"The book uses French Clarendon, a typeface from the 1800’s for the text which repeats several times, 'rude crude spill will soak sea brown black clean green American dream.' These prints were created through layering letterpress, serigraphy and carborundum and then mounted in pairs on each spread. Each print was washed and splattered with ink to evoke the colors of the marine landscape and the alien quality of the invading oil. Each printed word is unique despite the repetition of the poem. The text is often obscured by images of the Deepwater Horizon rig. On each left-hand page, a quote from Karl Marx printed in black on black reads, 'history repeats itself, first as tragedy, second as farce.' A tangled mass of colored price tags hangs from the book’s spine, revealing dates and locations of the worst oil spills in recent history.

"In a way, the history of oil spills is similar; each accident varies in location, impact, and circumstance, but they blur together in the same timeline of mistakes repeated over and over again. This repetition prevents us from seeing the magnitude of each tragedy over time and encourages us to accept them as insurmountable disasters that cannot be reversed or avoided. The book was bound together in a marathon 12-hour sewing session using the multi-needle coptic stitch technique. Thickly bound with heavy paper and tangled with thread, the physical experience of looking through the book echoes the complexities and challenges that come with large-scale environmental disasters."

The Oil Spill book
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Summer 2021 - Spring2021, A Visual Journal.
By Rachel Simmons
Orlando, Florida: Rachel Simmons, 2020-2021. One-of-a-Kind.

9 x 12"; 32 pages. Hardcover stab-bound book. Screen-printed cloth covers. Mixed media pages with interactive elements. Sewn binding.

Rachel Simmons: "I’ve been journaling since I was a teenager and it has always helped me better understand myself and the world around me. This visual journal began in the summer of 2020 while my family & I were home during the first pandemic lockdown. The later entries were made in the spring of 2021 when I started teaching in person again. Each spread reflects a moment in time or an event in my life the heightened anxiety of the early days of the pandemic, the vitriol of the presidential election, packing and moving my family into a new house, and bringing my mom home from the West Coast to live with us, and learning how to teach & breathe while wearing a mask.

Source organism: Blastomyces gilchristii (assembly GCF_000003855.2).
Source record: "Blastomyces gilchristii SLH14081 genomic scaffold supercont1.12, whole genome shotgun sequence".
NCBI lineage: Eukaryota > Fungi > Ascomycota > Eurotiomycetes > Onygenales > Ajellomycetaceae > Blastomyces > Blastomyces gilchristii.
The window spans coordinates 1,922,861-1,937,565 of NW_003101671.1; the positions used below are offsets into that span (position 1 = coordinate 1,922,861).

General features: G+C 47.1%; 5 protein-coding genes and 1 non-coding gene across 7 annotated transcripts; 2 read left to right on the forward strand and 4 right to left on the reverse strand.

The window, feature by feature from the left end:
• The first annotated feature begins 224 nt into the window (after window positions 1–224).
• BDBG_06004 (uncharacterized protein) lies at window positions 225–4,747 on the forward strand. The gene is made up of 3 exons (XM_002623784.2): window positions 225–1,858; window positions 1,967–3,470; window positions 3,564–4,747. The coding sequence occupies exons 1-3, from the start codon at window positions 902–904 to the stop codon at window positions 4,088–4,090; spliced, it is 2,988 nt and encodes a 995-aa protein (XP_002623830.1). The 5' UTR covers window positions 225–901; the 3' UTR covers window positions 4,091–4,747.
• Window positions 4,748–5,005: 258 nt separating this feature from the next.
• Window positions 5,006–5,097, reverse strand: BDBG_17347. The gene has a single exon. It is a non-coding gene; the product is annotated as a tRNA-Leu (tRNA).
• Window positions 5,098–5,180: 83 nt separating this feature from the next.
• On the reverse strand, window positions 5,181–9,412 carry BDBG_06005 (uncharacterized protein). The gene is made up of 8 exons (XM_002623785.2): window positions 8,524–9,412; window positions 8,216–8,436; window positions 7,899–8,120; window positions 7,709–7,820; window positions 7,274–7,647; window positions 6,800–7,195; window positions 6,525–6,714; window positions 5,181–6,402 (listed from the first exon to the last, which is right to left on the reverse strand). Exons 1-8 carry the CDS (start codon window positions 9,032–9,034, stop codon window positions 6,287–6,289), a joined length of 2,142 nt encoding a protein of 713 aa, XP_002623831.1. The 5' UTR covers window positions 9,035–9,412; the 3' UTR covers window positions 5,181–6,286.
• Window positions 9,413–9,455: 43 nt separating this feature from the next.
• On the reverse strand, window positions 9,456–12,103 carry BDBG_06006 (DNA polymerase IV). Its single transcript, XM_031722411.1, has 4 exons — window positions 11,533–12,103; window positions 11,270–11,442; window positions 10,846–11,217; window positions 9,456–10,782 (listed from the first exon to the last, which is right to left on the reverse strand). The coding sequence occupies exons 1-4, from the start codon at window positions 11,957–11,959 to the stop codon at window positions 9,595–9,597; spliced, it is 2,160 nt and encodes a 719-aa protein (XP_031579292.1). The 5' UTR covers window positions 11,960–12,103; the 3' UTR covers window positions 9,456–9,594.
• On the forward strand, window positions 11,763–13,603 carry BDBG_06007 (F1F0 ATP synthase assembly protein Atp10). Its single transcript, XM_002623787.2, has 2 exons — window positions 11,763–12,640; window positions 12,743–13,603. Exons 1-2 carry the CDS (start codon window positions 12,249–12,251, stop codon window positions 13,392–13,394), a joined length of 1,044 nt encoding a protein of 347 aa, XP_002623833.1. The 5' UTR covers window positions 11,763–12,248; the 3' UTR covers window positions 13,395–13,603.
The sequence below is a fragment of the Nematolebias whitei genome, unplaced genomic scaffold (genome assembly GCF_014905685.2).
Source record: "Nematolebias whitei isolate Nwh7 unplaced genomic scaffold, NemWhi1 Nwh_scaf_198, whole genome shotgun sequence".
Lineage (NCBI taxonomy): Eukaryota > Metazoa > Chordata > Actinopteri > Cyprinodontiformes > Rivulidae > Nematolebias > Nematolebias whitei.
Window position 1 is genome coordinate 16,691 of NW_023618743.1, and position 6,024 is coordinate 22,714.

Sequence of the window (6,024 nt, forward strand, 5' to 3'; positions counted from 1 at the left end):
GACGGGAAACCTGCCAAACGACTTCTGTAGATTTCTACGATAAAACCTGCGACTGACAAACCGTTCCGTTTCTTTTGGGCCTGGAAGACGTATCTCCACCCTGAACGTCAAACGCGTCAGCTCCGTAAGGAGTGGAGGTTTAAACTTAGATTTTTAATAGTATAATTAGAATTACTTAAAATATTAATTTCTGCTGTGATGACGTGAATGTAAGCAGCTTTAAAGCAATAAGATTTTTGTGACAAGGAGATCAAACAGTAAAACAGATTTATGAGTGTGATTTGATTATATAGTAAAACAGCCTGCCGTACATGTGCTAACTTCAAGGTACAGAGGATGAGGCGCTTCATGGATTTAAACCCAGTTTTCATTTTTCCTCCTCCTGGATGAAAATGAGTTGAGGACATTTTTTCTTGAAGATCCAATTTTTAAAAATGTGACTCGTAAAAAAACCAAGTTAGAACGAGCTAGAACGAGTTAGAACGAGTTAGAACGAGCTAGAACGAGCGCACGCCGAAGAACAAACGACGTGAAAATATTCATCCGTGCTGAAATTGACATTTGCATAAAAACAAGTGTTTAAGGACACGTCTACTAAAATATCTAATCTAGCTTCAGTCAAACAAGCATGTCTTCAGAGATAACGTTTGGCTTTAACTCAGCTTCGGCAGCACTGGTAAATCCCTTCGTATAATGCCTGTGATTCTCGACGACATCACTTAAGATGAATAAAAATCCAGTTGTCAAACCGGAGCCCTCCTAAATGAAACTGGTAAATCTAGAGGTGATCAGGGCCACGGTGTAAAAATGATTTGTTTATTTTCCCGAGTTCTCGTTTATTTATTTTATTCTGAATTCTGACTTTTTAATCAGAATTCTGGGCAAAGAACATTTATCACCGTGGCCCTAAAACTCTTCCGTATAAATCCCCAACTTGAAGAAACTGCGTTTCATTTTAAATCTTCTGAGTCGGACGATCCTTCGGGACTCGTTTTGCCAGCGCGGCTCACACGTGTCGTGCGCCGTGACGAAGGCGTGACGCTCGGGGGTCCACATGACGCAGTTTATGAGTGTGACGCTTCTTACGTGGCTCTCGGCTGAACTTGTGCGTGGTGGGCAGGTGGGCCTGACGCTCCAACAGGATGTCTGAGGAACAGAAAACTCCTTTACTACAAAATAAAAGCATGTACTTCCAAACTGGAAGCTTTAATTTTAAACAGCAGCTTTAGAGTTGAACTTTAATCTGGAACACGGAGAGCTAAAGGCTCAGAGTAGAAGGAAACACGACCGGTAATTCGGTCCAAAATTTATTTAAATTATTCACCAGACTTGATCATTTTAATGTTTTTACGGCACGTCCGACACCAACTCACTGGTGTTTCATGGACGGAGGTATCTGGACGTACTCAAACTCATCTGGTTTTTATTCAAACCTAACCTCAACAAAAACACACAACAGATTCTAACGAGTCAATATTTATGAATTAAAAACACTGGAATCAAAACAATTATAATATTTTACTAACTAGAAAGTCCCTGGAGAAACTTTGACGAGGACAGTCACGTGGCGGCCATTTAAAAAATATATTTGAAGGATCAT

“My journal practice is my most immediate mode of communication. It usually begins with an intense writing session on my typewriter. As I look for ways to visualize my writing, I begin a process of choosing what to do next, making each decision rapidly one after another in a kind of slow state. Choices about where to place an image, whether to cut a window into a page, which paint colors to use, how to incorporate text as image; each micro-decision is a response to the previous one. After a spread is finished, I feel a sense of relief almost as if I’ve been heard even if the spread is about something terrible like the Capitol Riot. I am totally immersed in the process while journaling, aware of what I’m making, but free from my tendency towards internal critique, feeling greater freedom to experiment and fully express myself in the process.”

Summer 2021-Spring2021,A visual Journal book
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this celestial body
By Rachel Simmons
Orlando, Florida: Rachel Simmons, 2021. Edition of 5 variants.

Dimensions: 6.25” tall x 4” wide x .75” deep when enclosed and 6.25” tall x 8” wide when open and removed from enclosure. Relief prints on kozo paper, digital prints, found book pages, typewritten text on carbon paper, paint pens, colored pencils, water media and thread. Crown book structure with partial slipcase enclosure.

Rachel Simmons: "This book draws comparisons between the temporary experience of inhabiting a human body and the perceived permanence of celestial bodies such as planets and stars. But in our continually expanding universe, is anything really permanent? Why do we value stability when transmutation is all we know? Using found book pages from 'The Stars: A New Way to See Them' by H.A. Rey, an educational science book originally published in 1952, I exploit the tension between bodies, temporality, space and impermanence. Through repeated references to the infinite nature of circles and the use of lightweight, inconsequential materials, I’m encouraging the reader to consider their own personal histories carried within their bodies—-that briefest existence within the vastness of cosmic time-—with an intention to accept uncertainty and impermanence."